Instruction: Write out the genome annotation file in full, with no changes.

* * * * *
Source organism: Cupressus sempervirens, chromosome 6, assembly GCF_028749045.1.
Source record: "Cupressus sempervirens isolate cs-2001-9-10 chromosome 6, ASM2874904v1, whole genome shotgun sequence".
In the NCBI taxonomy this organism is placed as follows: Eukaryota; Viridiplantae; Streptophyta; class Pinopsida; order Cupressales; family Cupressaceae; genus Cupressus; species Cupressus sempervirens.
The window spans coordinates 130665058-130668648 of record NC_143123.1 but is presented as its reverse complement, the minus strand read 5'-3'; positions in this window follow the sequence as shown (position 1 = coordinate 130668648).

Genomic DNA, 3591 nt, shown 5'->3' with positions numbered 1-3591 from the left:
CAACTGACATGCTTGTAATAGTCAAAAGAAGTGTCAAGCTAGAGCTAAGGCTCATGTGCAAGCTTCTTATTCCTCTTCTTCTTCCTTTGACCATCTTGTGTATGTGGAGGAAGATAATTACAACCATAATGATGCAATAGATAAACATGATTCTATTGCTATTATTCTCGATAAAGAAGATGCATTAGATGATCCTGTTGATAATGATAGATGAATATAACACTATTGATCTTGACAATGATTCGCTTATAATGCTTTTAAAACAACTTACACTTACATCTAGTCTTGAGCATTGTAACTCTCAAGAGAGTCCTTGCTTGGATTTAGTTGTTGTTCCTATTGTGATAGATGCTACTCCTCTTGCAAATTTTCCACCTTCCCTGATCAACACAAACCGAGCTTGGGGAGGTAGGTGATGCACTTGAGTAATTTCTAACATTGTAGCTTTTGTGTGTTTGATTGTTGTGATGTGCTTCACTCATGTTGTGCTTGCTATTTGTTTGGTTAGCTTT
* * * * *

Source organism: Cupressus sempervirens, chromosome 6, assembly GCF_028749045.1.
Source record: "Cupressus sempervirens isolate cs-2001-9-10 chromosome 6, ASM2874904v1, whole genome shotgun sequence".
In the NCBI taxonomy this organism is placed as follows: Eukaryota; Viridiplantae; Streptophyta; class Pinopsida; order Cupressales; family Cupressaceae; genus Cupressus; species Cupressus sempervirens.
The window spans coordinates 130665058-130668648 of record NC_143123.1 but is presented as its reverse complement, the minus strand read 5'-3'; positions in this window follow the sequence as shown (position 1 = coordinate 130668648).

Genomic DNA, 3591 nt, shown 5'->3' with positions numbered 1-3591 from the left:
CAACTGACATGCTTGTAATAGTCAAAAGAAGTGTCAAGCTAGAGCTAAGGCTCATGTGCAAGCTTCTTATTCCTCTTCTTCTTCCTTTGACCATCTTGTGTATGTGGAGGAAGATAATTACAACCATAATGATGCAATAGATAAACATGATTCTATTGCTATTATTCTCGATAAAGAAGATGCATTAGATGATCCTGTTGATAATGATAGATGAATATAACACTATTGATCTTGACAATGATTCGCTTATAATGCTTTTAAAACAACTTACACTTACATCTAGTCTTGAGCATTGTAACTCTCAAGAGAGTCCTTGCTTGGATTTAGTTGTTGTTCCTATTGTGATAGATGCTACTCCTCTTGCAAATTTTCCACCTTCCCTGATCAACACAAACCGAGCTTGGGGAGGTAGGTGATGCACTTGAGTAATTTCTAACATTGTAGCTTTTGTGTGTTTGATTGTTGTGATGTGCTTCACTCATGTTGTGCTTGCTATTTGTTTGGTTAGCTTT